It’s also unclear how more than a million people recovered so quickly when limited medicine, medical equipment and health facilities exist to treat the country’s impoverished, unvaccinated population of 26 million. Some experts say the North could be simply releasing people from quarantine after their fevers subside.
Globally, COVID-19 has killed about 6.3 million people with the true toll believed to be much higher. Countries with outbreaks of a similar size to North Korea’s official fever tally have confirmed thousands of deaths each.
World Health Organization Director-General Tedros Adhanom Ghebreyesus said Tuesday that North Korea has not responded to its request for more data about its outbreak.
Before acknowledging COVID-19 infections for the first time last week, North Korea had held to a widely doubted claim of keeping out the virus. It also shunned millions of vaccine shots offered by the UN-backed COVAX distribution program, likely because of international monitoring requirements attached to them.
North Korea and Eritrea are the only sovereign UN-member countries not to have rolled out vaccines, but Tedros said neither country has responded to WHO’s offers of vaccines, medicines, tests and technical support.
“WHO is deeply concerned at the risk of further spread in (North Korea),” Tedros said, also noting the country has worrying numbers of people with underlying conditions that make them more likely to get severe COVID-19.
WHO emergencies chief Dr. Michael Ryan said unchecked transmission of the virus could lead to new variants but that WHO was powerless to act unless countries accepted its help.
The North has so far ignored rival South Korea’s offer to provide vaccines, medicine and health personnel, but experts say the North may be more willing to accept help from its main ally China. South Korea’s government said it couldn’t confirm media reports that North Korea flew multiple planes to bring back emergency supplies from China on Tuesday.
North Korean officials during a ruling party Politburo meeting Tuesday continued to express confidence that the country could overcome the crisis on its own, with the Politburo members discussing ways for “continuously maintaining the good chance in the overall epidemic prevention front,” the official Korean Central News Agency said Wednesday.
There’s suspicion that North Korea is underreporting deaths to soften the blow for Kim, who already was navigating the toughest moment of his decade in power. The pandemic has further damaged an economy already broken by mismanagement and US-led sanctions over Kim’s nuclear weapons and missiles development.
At the Politburo meeting, Kim criticized officials over their early pandemic response, which he said underscored “immaturity in the state capacity for coping with the crisis” and he blamed the country’s vulnerability on their “non-positive attitude, slackness and non-activity,” KCNA said.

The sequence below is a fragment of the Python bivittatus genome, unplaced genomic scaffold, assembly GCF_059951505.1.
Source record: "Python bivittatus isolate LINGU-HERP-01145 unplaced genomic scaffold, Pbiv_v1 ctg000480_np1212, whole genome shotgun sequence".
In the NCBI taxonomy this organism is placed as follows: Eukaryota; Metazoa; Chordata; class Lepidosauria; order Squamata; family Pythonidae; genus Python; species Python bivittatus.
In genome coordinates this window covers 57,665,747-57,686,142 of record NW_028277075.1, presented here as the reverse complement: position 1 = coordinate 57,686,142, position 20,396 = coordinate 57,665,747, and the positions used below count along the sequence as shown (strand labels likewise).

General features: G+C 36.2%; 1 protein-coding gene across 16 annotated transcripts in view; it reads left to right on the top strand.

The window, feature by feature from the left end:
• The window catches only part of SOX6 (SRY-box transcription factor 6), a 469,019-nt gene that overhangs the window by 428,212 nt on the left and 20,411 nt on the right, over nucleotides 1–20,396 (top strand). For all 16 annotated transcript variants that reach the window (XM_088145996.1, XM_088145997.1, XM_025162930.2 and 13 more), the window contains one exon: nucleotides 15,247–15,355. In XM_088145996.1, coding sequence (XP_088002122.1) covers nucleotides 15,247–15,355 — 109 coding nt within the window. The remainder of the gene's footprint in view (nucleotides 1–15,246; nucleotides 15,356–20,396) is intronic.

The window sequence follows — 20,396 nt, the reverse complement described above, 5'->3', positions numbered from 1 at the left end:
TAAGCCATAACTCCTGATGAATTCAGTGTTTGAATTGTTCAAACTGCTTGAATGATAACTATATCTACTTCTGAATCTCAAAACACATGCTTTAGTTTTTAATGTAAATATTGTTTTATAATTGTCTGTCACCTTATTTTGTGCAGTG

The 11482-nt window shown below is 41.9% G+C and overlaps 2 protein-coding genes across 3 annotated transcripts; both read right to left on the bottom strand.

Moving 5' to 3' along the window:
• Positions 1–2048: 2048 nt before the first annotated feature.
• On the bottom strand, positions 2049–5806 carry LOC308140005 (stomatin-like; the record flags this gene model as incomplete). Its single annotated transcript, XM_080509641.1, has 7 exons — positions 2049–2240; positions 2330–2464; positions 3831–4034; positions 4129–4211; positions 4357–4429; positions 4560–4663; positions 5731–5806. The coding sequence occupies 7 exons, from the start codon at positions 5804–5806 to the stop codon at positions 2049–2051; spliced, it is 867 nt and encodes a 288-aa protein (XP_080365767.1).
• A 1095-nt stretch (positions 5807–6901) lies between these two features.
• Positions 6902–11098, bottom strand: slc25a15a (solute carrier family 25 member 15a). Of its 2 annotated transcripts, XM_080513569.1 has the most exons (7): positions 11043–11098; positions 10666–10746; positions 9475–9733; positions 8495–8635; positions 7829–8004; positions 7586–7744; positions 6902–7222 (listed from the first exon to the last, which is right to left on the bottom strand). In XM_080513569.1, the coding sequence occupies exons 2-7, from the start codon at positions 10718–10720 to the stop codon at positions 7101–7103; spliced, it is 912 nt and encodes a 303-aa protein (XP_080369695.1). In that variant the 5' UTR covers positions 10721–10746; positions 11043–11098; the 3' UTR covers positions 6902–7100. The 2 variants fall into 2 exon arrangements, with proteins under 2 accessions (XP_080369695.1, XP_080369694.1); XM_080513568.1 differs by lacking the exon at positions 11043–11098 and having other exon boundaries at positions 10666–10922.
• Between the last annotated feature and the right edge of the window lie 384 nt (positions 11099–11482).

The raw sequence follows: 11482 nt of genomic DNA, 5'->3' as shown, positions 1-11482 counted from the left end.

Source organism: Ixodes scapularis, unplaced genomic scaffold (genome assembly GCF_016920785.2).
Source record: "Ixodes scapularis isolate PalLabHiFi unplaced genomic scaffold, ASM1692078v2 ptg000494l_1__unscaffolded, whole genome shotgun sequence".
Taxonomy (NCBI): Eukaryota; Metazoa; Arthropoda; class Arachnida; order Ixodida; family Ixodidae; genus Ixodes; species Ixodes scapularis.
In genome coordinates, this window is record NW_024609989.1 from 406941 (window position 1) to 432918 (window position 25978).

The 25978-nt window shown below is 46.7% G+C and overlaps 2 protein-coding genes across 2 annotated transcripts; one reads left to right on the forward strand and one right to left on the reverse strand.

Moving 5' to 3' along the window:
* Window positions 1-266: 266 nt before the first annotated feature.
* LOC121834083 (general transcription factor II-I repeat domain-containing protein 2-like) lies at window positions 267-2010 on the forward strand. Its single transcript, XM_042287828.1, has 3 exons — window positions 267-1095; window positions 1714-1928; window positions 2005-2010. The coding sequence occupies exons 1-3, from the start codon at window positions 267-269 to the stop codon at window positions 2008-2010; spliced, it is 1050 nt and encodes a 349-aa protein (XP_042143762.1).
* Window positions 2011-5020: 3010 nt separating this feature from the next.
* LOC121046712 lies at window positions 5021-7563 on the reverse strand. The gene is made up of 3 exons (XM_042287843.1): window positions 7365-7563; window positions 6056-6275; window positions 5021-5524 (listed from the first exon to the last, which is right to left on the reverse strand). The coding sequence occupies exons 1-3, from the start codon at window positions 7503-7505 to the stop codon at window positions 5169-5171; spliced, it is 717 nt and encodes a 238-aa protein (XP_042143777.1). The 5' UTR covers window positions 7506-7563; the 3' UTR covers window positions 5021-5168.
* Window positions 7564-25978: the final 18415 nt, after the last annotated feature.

He urged officials to strengthen virus controls at workplaces and redouble efforts to improve the supply of daily necessities and stabilize living conditions, the report said.
North Korea has also deployed nearly 3,000 military medical officers to help deliver medicine to pharmacies and deployed public health officials, teachers and students studying health care to identify people with fevers so they could be quarantined. The country has been relying on finding people with symptoms and isolating them at shelters since it lacks vaccines, high-tech medicine and equipment, and intensive care units that lowered hospitalizations and deaths in other nations.
While raising alarm over the outbreak, Kim has also stressed that his economic goals should be met. State media reports show large groups of workers are continuing to gather at farms, mining facilities, power stations and construction sites, being driven to ensure their works are “propelled as scheduled.”
North Korea’s COVID-19 outbreak came amid a provocative run in weapons demonstrations, including its first test of an intercontinental ballistic missile in nearly five years, in a brinkmanship aimed at forcing the United States to accept the idea of the North as a nuclear power and negotiate economic and security concessions from a position of strength.
US and South Korean officials also believe North Korea could conduct its seventh nuclear test explosion this month.
The North Korean nuclear threat is expected to top agenda when US President Joe Biden meets South Korean President Yoon Suk Yeol during a visit to Seoul this week. Kim Tae-hyo, Yoon’s deputy national security adviser, told reporters Wednesday that North Korea probably won’t conduct a nuclear test this week but that its preparations for another ICBM test appeared imminent.
Kim Jong Un during Tuesday’s Politburo meeting affirmed he would “arouse the whole party like (an) active volcano once again under the state emergency situation” to prove its leadership before history and time and “defend the wellbeing of the country and the people without fail and demonstrate to the whole world the strength and the spirit of heroic Korea once again,” KCNA said. The report did not make a direct reference to a major weapons test.
Recent commercial satellite images of the nuclear testing ground in Punggye-ri indicate refurbishment work and preparations at a yet unused tunnel on the southern part of the site, which is presumably nearing completion to host a nuclear test, according to an analysis released Tuesday by Beyond Parallel, a website run by the Washington-based Center for Strategic and International Studies.